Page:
With regard to defendant's motion for writ of error coram nobis, we have held that such a writ reaches only matters of fact unknown to the applicant at the time of judgment, not discoverable through reasonable diligence, and which are of a nature that, if known by the court, would have prevented entry of judgment. Simants v. State, 202 Neb. 828, 277 N.W.2d 217 (1979); Hawk v. State, 151 Neb. 717, 39 N.W.2d 561 (1949).
The evidence on which the motion is based is affidavits from Brad Carpenter, the defendant's companion on the morning in question; the defendant's mother; the defendant's attorney; and the defendant himself. The latter three affidavits are concerned with the diligent efforts to locate Carpenter and secure his testimony prior to trial. Carpenter's affidavit is the only one *501 which relates to the circumstances and events occurring on January 4, 1986. This proposed testimony of Carpenter would have been subject to the scrutiny of the court to the same extent as was the testimony of the other witnesses. We cannot say that the affidavit is of such a potent nature that it probably would have produced a different result. In fact, the affidavit of Carpenter conflicts, in some respects, with the defendant's own testimony at trial. In other respects, both the testimony of the defendant and the affidavit of Carpenter support an acquittal, and to that extent, the proposed testimony of Carpenter would have been cumulative. Defendant's first assignment of error is without merit.
The defendant next assigns as error the trial court's failure to properly sequester the witnesses. The defendant specifically objects to the court's failure to exclude testimony of the plaintiff's witnesses after one of the witnesses testified with respect to an apparent conversation with other witnesses concerning the location of the vehicles in the parking lot. We have held that in order to establish reversible error due to a violation of a sequestration order, the defendant must make a showing of prejudice. State v. Hess, 225 Neb. 91, 402 N.W.2d 866 (1987); State v. Pointer, 224 Neb. 892, 402 N.W.2d 268 (1987). We find no showing of prejudice due to the sequestration order in the case at bar. The record of the voir dire examination of the witnesses shows there was a conversation with respect to the location of the vehicles. However, David Troia, one of the witnesses involved in the conversation, further testified that there was no discussion concerning a broken antenna, nor any discussion as to what else took place or who hit whom. Defendant's contention that the court erred in failing to properly sequester the witnesses is without merit.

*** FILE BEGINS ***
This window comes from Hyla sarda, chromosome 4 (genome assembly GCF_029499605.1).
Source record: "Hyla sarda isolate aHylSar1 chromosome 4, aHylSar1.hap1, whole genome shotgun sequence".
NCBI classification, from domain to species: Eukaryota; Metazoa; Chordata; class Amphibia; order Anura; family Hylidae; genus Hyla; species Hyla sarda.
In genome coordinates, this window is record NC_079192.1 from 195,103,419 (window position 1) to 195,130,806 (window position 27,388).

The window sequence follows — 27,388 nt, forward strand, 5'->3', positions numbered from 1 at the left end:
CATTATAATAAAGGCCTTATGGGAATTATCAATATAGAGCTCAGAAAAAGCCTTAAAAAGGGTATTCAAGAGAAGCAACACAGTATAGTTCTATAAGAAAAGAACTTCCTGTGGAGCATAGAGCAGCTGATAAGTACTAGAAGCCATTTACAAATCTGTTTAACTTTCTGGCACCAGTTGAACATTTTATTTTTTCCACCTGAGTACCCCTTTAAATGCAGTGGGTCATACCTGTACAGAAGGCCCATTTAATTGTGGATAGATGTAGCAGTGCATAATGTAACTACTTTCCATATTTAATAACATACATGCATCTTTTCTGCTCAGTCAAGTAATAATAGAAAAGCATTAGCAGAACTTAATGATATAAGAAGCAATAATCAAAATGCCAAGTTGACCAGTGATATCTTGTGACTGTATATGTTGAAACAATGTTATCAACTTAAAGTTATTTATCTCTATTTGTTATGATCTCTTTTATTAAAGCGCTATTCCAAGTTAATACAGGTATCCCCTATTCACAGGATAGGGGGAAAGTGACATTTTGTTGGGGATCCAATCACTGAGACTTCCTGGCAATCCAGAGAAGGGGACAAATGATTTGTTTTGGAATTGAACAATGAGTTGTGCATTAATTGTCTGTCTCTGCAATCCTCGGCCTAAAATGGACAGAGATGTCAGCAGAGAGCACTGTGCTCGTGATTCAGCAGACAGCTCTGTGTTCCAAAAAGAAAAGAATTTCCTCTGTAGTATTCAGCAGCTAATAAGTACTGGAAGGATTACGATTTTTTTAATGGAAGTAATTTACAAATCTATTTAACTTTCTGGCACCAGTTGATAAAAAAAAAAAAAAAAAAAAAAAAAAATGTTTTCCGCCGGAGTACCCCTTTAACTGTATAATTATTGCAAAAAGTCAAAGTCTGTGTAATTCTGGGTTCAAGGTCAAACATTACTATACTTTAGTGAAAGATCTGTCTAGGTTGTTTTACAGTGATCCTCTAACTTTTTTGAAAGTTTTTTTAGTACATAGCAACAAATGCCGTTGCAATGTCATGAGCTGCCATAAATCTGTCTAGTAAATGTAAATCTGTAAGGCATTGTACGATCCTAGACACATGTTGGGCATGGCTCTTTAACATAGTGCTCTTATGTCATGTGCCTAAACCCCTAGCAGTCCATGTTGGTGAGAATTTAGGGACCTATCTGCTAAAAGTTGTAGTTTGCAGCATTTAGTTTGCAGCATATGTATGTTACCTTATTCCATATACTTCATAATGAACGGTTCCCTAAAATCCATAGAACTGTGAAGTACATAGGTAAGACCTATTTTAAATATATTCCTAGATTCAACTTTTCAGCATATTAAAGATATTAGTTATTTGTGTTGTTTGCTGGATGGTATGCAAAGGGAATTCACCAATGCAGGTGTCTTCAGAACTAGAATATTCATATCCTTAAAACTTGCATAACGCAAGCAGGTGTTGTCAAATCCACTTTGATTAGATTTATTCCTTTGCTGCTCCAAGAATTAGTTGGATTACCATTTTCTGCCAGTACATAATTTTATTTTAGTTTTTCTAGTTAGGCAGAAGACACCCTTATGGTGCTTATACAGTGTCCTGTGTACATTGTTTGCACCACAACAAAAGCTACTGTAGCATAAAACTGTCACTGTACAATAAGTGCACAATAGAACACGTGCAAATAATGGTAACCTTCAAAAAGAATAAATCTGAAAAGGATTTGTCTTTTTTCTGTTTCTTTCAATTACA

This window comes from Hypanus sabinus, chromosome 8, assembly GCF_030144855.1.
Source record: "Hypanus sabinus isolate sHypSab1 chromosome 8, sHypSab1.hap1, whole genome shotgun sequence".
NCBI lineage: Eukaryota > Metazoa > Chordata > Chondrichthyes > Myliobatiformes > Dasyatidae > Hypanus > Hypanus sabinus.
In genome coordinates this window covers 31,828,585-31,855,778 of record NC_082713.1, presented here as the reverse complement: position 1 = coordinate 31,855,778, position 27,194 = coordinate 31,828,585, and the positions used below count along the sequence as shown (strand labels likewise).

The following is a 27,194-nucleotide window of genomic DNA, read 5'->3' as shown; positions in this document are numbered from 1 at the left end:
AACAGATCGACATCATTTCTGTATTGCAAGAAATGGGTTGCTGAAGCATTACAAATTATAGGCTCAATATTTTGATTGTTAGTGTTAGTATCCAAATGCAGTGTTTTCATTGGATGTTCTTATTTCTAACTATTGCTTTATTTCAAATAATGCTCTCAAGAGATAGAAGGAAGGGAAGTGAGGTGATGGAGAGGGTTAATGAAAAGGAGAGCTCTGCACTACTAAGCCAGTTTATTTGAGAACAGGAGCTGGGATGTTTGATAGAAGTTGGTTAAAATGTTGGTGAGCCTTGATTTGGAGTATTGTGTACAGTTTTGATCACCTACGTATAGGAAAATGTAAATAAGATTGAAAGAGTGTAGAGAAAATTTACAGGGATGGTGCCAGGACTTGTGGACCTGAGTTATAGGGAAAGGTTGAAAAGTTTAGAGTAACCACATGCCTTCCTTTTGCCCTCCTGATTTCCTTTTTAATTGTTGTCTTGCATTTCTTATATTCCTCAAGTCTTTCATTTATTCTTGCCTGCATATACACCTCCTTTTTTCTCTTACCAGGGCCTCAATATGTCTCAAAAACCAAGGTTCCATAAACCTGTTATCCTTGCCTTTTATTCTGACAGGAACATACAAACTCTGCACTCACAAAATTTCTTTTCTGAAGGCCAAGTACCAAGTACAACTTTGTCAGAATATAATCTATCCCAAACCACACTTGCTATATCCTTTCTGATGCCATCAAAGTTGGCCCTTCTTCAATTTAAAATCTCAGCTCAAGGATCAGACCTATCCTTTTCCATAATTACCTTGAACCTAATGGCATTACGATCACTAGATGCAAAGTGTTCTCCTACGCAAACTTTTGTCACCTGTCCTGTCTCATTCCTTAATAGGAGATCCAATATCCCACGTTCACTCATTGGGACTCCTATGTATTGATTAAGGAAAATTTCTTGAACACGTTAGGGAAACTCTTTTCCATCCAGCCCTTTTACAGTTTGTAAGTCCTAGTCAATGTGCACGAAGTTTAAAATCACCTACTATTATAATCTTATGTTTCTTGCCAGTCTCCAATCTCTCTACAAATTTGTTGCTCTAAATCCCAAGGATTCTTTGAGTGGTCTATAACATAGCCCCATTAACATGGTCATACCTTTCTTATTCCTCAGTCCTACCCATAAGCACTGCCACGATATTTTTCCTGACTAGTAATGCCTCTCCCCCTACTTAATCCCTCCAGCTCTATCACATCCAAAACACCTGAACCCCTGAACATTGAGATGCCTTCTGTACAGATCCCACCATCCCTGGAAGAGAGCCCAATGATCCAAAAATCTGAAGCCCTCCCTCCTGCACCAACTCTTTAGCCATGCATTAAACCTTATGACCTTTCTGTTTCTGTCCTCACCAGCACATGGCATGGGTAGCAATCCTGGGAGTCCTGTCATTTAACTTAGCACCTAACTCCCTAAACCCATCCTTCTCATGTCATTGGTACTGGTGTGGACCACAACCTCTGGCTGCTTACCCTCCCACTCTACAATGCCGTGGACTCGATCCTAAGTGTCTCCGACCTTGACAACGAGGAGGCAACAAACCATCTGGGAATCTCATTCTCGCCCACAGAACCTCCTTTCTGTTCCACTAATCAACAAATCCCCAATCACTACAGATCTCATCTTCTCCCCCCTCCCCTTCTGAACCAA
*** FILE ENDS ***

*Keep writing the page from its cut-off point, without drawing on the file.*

The defendant further alleges that the evidence was insufficient to support a conviction of indecent exposure and that the trial court erred in imposing excessive sentences. The record shows that defendant was charged and sentenced under the Omaha Municipal Code. Our consideration of defendant's assignments of error on these matters requires an examination of the specific ordinances. Those ordinances have not been made a part of the record and are therefore not before this court. We have held that where an ordinance charging an offense is not properly made part of the record, the Supreme Court presumes the existence of a valid ordinance creating the offense charged. State v. Lynch, 223 Neb. 849, 394 N.W.2d 651 (1986). We will not otherwise take judicial notice of the municipal ordinance. State v. Lynch, supra; State v. Richter, 221 Neb. 487, 378 N.W.2d 175 (1985); State v. Austin, 219 Neb. 420, 363 N.W.2d 397 (1985).
In the absence of the applicable Omaha municipal ordinances from the record, we must presume the evidence sustained the findings and the sentences were within the limits as set in the ordinances. From consideration of the facts set out above, it is difficult to say that four 30-day sentences, to be served concurrently, amount to excessive sentences. Defendant admits that "[t]hese sentences were within the range of permitted sentences for the offenses...." Brief for Appellant at 13. We will not further address the assignments of error relating to the ordinances under which the defendant was convicted and sentenced. The facts on these issues speak for themselves.
The district court reviewed the entire record of the county court in making its determination that there was no error in the record and that the judgment and sentences of the county court should be affirmed. We agree. The order of the district court, affirming the judgment and sentences of the county court, is affirmed.